"Going Light" Information
Information from Helen in England
Going light is just a symptom of starvation. The reasons for the bird not eating can be wide and varied- ranging from an injury resulting in infection, through to a hen bird sitting so closely on eggs she does not take care of herself properly. This is a common problem in poultry but rare in pigeons and doves as the cock bird usually takes over incubation duties during the day.
The most common cause of "going light" is a gut flora problem. The stomach and intestine walls are usually thickly lined with bacteria which is vital for the digestive processes. This lining provides a protective barrier against harmful bacteria, which the bird encounters on an every-day basis. Lets face it - we all know pigeons will pick among their own and other bird's feces while foraging, no matter how hygienic we are at keeping their living quarters clean!
If the barrier weakens then it is less effective and harmful bacteria can gain a hold on the stomach wall. Once the harmful bacteria has entered the system the bird starts to feel unwell and as a result loses its appetite - hence the emaciation.
This type of harmful bacteria is termed anaerobic. This means it does not need oxygen to survive. People usually opt for Baytril as a favorite antibiotic when their bird is unwell, however Baytril is more effective against aerobic bacteria caused by wounds and has much less power when dealing with anaerobic nasties
Treatment in these cases is usually a supha drug. I have found co-trimoxazole to be very effective. Co-trimoxazole is an international name and any qualified vet anywhere in the world will know what you are talking about if this name is mentioned. It is however sold under different brand names in different countries. Here it is called Septrim. In the States it is called Septra and in Israel it is called Zeprim.
With a strength of - 40mg trimethropim and 200 mg sulphamethoxazole per 5mls - which any vet will understand, the dose will be 0.1ml per 100gms bodyweight twice a day for 5 days. If they become really ill you can safely increase this to three times a day. However the drug is so good at hitting the right spot that an improvement is usually seen within 24 hours. It is a good lifesaver!
It must be kept in the fridge and if you use a sterilized syringe each time you measure out a dose, it can safely be kept much longer than the 10 days stated on the bottle. This is usually stated because it is authorized for use in humans- who will use a spoon out of the cutlery drawer, as well as animals in which case a busy veterinary practice may not always use sterile syringes to draw off amounts needed by clients.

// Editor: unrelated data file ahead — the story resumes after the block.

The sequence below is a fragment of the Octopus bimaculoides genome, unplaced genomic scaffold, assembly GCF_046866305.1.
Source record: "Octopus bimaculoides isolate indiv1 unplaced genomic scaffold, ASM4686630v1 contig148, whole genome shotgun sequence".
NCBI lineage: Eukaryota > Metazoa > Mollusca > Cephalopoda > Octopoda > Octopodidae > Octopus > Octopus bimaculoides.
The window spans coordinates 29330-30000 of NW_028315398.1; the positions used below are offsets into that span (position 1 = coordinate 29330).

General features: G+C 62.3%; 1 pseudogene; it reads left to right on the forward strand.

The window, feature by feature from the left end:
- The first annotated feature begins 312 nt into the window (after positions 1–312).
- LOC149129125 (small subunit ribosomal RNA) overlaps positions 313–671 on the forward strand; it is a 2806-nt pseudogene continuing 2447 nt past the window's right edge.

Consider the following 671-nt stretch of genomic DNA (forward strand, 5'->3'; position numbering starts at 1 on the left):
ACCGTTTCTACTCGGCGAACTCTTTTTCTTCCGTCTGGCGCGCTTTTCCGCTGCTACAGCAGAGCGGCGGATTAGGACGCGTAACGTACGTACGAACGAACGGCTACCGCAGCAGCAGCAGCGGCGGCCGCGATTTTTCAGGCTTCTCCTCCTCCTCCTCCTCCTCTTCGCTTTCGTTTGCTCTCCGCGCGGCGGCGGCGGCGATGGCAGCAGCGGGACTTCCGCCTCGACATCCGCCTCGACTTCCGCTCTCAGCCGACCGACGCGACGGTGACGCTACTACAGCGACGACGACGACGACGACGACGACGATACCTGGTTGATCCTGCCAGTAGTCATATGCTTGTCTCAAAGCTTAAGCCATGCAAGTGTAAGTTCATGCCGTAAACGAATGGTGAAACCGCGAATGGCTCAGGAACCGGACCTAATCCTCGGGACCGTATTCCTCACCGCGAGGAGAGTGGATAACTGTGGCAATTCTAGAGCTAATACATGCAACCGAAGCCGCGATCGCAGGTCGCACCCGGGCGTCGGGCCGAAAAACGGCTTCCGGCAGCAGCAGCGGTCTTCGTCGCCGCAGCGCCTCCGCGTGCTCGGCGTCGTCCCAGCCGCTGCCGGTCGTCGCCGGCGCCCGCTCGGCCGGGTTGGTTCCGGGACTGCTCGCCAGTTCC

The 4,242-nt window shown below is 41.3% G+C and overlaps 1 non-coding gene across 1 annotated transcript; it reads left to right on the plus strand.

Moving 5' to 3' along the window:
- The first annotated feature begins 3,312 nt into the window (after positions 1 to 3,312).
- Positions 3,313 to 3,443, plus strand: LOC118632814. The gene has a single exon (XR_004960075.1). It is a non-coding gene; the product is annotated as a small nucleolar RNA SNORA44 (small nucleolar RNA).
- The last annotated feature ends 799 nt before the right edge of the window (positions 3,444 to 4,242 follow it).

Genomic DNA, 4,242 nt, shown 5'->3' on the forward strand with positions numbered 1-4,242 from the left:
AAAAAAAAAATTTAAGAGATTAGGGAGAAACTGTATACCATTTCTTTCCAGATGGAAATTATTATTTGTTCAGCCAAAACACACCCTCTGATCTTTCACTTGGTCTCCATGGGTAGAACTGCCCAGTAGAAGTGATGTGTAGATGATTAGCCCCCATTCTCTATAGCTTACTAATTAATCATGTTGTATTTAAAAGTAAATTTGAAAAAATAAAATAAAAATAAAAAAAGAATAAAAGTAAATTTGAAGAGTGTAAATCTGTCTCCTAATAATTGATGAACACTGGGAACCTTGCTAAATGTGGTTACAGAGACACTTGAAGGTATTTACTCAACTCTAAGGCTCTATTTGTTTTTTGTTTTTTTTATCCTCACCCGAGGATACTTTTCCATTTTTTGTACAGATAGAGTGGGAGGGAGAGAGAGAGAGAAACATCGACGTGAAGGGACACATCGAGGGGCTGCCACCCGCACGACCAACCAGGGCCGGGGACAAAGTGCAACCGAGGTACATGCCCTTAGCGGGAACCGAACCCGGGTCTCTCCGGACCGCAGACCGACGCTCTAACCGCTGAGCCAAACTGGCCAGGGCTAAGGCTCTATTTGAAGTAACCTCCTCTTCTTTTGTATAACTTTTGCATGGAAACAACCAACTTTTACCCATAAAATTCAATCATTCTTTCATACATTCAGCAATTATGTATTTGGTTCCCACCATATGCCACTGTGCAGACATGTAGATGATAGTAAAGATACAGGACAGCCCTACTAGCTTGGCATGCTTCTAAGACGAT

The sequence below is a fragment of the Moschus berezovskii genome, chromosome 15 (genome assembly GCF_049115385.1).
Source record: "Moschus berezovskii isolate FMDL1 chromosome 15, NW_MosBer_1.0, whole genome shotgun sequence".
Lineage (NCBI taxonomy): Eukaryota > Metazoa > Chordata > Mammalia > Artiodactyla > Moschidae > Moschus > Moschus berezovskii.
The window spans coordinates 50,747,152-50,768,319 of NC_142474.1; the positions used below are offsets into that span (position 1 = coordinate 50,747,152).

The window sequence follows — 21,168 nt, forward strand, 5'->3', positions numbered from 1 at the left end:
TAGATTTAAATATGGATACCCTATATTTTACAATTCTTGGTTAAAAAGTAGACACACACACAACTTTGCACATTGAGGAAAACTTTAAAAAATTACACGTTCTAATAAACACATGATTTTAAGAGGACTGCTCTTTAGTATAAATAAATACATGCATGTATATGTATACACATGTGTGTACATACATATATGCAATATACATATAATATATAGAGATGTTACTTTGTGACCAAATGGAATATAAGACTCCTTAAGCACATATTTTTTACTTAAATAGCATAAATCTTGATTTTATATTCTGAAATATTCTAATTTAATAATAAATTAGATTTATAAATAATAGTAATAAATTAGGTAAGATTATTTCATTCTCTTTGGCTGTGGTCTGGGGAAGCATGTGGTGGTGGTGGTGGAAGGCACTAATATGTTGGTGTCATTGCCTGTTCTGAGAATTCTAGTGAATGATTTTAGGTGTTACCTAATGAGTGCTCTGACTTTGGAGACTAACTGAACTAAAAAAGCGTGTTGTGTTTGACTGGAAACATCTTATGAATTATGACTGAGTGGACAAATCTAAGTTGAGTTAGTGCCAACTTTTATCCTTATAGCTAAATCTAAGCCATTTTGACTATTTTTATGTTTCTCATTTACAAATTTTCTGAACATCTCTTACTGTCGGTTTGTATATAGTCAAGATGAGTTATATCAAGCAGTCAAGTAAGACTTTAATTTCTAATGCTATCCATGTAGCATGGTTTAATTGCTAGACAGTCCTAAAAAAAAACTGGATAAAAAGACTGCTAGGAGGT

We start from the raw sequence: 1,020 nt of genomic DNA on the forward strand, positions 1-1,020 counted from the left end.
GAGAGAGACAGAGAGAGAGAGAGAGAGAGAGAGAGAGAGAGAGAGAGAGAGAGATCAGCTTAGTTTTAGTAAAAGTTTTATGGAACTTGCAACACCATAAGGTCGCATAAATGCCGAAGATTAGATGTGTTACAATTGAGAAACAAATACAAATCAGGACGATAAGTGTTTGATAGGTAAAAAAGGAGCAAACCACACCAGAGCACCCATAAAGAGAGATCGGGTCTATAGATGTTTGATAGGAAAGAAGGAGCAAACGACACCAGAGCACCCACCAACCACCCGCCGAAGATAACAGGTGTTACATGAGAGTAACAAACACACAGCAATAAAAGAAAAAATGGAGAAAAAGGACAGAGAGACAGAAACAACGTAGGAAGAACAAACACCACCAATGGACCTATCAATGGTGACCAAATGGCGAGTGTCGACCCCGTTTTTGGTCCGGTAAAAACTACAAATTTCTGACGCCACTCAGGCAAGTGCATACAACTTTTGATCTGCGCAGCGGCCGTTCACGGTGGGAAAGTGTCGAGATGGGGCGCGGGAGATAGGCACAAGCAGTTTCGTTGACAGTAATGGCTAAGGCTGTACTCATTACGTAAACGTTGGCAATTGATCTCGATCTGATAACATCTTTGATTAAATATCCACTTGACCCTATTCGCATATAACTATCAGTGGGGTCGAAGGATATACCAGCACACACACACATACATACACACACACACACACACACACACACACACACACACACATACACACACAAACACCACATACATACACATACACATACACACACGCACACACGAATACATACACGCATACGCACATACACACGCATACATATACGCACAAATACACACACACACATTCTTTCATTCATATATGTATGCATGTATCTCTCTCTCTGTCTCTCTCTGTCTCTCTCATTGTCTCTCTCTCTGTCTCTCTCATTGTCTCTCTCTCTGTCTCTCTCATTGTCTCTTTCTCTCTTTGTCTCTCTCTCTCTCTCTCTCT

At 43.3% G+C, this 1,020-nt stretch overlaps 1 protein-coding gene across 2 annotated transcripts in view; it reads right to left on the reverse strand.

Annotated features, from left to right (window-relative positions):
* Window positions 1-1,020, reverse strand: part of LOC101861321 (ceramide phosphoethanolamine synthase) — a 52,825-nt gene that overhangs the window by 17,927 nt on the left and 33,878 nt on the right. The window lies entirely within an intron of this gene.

If you have no previous history for the afflicted bird, or you suspect there may be an injury involved which you cannot find, it is safe to combine Baytril with Co-trimoxazole. Neither has any contradictory factor against the other. I use this combination often when I admit birds which look ill, because they can up tails and die on you very quickly and you may not have enough time to play about with the different drugs until you find the most effective one.
If the bird is a youngster it is wiser to use an Amoxicillin/Clavulanic acid combination-oftenmarketed under the names Clavamox and Augmentin, instead of Baytril which is known to inhibit bone growth.
You MUST complete the course. If you don't, any bacteria still surviving are likely to fight back much stronger than before, and may even become immune to Co-trimoxazole and the last thing we want is for bacteria to be floating around the bird world which is immune to some of the strongest antibiotics we have. That would be disastrous.
On a final note- once we have cleared the infection- including any beneficial bacteria, the stomach and intestine walls are now bare and vulnerable to any nasties, which may choose to set up home on them. Remember - once the bird feels better it will go back to feeding - and foraging among the dirt again! A probiotic is recommended which will replace the beneficial gut bacteria, which was destroyed using the antibiotic. This applies to any antibiotic given to a bird, for whatever reason. Antibiotics are not discerning. Their job is to destroy bacteria and that is what they do. Ok - Baytril given for a wound may not be as effective against anaerobic gut bacteria but it can still weaken that vital lining on the walls!
There is no rule of thumb for dosage of a probiotic, but at least 24 hours should be left after the last dose of antibiotic before starting. Probiotics can be given either orally or in the drinking water. I usually give a dose 24 hours after the last dose of antibiotic, and repeat every 48 hours for a week. Hopefully, by then you have a healthy bird.
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